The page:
SfaxWe stayed in Sfax because it was our gateway to visiting Tatouine and El Jem. These two days were spent trundling through the Saharan towns, stopping and chatting with people along the way whenever we could. We had a couple of experiences with olives, but otherwise the towns were so far apart that at first it looked like we’d have to wait to get back to the city before we had a meal, but we got lucky and found a man grilling outside in a small town. We were the only customers, but it was a good lunch of lamb skewers making us all very happy. Other than walking around the medina and the souk, we didn’t do much in Sfax. Suffice it to say, it’s a pretty modern city.
HammametWe spent a couple of nights here, because this is the place that people go. The beaches here are full of resorts, and all my friends who’d been to Tunisia ahead of me loved this town. It did have a quaint medina, very pretty and clean. It also had a lot of really nice hotels, which after a few days of being out in the countryside, we really welcomed.
Driving in TunisiaIt was surprisingly easier than we thought. The cities are crowded, and traffic could get a little chaotic, but overall the signage was good. Drivers were courteous, and we found free parking almost everywhere we went.
A Few Tips for Driving in Tunisia
- Fill up whenever you see a gas station if you are out in the countryside. Gas stations were at most major intersections, but you don’t want to risk running out.
- Don’t drive at night. There are lots of people and animals on the road and no street lights. It’s very difficult to see, even with your headlights on bright. It’s just better to be parked by the time the sun goes down.
FAQ on Tunisia
Where is Tunisia Located?Tunisia is in Northern Africa, sandwiched between Libya and Algeria, neither of which are very friendly to westerners. We came very close to both borders, but we didn’t even think of crossing them. Tunisia is not very large, so you could pick only one of two places and do day trips from them. However, we like trying out different cities. Each one had its own flavor, and we could easily have spent more time in Monastir, Sousse, and Le Kef. However, we were ready to get out of Sfax. It just didn’t set well with us, even though we really enjoyed the souk there.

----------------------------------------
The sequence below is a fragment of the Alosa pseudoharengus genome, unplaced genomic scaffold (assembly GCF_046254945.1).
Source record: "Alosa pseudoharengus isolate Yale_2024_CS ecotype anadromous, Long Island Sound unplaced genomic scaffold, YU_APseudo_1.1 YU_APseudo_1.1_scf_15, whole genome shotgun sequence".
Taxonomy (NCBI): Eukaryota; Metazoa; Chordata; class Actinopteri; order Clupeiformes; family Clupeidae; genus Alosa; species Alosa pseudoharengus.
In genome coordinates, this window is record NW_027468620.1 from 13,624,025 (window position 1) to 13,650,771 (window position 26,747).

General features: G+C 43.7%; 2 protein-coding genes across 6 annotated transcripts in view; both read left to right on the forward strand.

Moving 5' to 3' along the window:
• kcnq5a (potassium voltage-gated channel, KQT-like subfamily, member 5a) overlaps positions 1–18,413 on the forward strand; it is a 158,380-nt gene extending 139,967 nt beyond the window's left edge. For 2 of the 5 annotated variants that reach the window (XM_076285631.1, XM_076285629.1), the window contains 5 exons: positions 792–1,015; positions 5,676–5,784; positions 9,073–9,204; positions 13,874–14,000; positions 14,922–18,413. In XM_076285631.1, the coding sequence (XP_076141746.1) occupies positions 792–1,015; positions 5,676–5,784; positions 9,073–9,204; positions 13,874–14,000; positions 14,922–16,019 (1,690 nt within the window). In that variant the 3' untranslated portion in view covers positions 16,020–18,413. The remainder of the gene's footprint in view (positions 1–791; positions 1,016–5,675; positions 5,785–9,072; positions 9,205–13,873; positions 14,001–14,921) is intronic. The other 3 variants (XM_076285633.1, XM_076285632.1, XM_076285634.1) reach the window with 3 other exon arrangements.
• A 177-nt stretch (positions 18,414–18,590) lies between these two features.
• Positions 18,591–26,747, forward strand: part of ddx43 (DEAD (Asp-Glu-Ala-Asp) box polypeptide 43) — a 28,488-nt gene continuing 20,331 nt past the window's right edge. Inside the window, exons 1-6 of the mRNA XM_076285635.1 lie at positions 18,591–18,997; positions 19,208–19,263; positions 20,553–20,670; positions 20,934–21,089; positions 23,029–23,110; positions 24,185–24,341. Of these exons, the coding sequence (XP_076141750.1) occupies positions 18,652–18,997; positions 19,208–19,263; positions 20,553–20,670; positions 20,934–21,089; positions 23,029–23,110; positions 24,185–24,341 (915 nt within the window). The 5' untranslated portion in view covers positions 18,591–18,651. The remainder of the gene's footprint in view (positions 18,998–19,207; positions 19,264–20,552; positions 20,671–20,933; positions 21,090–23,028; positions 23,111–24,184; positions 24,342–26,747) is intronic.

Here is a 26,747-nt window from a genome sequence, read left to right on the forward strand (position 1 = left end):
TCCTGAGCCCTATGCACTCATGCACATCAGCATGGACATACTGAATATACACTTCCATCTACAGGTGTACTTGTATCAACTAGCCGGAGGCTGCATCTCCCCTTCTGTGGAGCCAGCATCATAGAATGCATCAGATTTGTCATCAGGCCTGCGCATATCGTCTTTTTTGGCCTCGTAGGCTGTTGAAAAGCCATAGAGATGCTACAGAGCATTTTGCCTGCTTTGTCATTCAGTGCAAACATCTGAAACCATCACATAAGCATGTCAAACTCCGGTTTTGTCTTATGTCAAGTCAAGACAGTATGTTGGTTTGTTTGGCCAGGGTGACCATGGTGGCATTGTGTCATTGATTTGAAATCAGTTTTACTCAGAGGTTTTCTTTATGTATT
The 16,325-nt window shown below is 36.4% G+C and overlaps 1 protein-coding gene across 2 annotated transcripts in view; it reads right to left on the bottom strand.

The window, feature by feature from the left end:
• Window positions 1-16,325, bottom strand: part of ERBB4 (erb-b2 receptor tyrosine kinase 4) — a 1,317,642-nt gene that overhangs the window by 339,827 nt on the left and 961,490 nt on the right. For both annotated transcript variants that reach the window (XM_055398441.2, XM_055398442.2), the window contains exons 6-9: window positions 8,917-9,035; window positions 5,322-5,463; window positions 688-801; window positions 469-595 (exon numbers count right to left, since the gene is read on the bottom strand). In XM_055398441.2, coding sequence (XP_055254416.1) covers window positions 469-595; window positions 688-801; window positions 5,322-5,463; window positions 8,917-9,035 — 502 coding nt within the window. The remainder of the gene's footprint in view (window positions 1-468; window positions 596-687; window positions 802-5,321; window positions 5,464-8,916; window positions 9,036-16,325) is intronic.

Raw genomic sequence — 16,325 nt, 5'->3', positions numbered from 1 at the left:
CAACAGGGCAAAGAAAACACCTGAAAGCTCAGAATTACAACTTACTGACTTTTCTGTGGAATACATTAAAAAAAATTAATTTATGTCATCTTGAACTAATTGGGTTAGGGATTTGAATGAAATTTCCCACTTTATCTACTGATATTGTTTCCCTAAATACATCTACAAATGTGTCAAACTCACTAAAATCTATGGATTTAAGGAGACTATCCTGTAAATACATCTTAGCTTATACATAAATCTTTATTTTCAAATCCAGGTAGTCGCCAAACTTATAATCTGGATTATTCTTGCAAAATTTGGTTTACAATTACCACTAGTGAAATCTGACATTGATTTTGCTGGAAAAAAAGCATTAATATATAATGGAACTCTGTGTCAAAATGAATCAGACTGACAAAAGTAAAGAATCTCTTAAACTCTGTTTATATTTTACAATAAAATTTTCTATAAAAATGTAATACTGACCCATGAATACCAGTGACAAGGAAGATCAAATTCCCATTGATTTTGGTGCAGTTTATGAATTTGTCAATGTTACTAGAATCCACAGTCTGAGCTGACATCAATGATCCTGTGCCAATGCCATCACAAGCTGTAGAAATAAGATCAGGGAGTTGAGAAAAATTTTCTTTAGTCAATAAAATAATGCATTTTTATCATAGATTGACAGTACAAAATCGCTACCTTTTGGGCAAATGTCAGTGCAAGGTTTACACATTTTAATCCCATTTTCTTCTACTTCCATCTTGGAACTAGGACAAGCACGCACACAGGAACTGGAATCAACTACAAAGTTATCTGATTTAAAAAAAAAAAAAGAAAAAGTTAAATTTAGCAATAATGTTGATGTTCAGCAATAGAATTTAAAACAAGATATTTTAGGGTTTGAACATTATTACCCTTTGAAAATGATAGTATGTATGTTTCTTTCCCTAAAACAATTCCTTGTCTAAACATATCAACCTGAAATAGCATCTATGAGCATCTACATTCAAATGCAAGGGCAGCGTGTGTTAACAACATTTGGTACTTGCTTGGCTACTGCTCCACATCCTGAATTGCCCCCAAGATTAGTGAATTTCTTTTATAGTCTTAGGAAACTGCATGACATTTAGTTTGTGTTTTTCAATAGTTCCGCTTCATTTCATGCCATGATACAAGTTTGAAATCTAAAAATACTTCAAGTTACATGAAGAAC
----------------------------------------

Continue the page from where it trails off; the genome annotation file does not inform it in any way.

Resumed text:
What Languages Do They Use in Tunisia?Arabic is the official language of Tunisia, but French is widely spoken and can be found on signs and instructions. Many people also speak English, especially in the major cities and all the coastal areas where there are beach resorts. At no time did we have trouble with language. When ordering meals, if the restaurant did not have an English or French menu, we just pointed and that worked.
What is the Tunisian Currency?The currency in Tunisia is the Dinar, which is roughly one-tenth of a dollar. Conversion was very simple. Meals, souvenirs, and souk items were all very cheap for travelers. The most expensive meal we ate was only $15 per person.
Do You Need a Visa?Most people traveling to Tunisia require no visa, and you can stay for 90 days. You can check the list here to find out if your country is one of the 97 approved visa-free countries. If not you can apply online for one.
What Vaccinations Do You Need?The following are recommended vaccinations before traveling to Tunisia:
- Hepatitis A and B
- Rabies (if you will be around animals)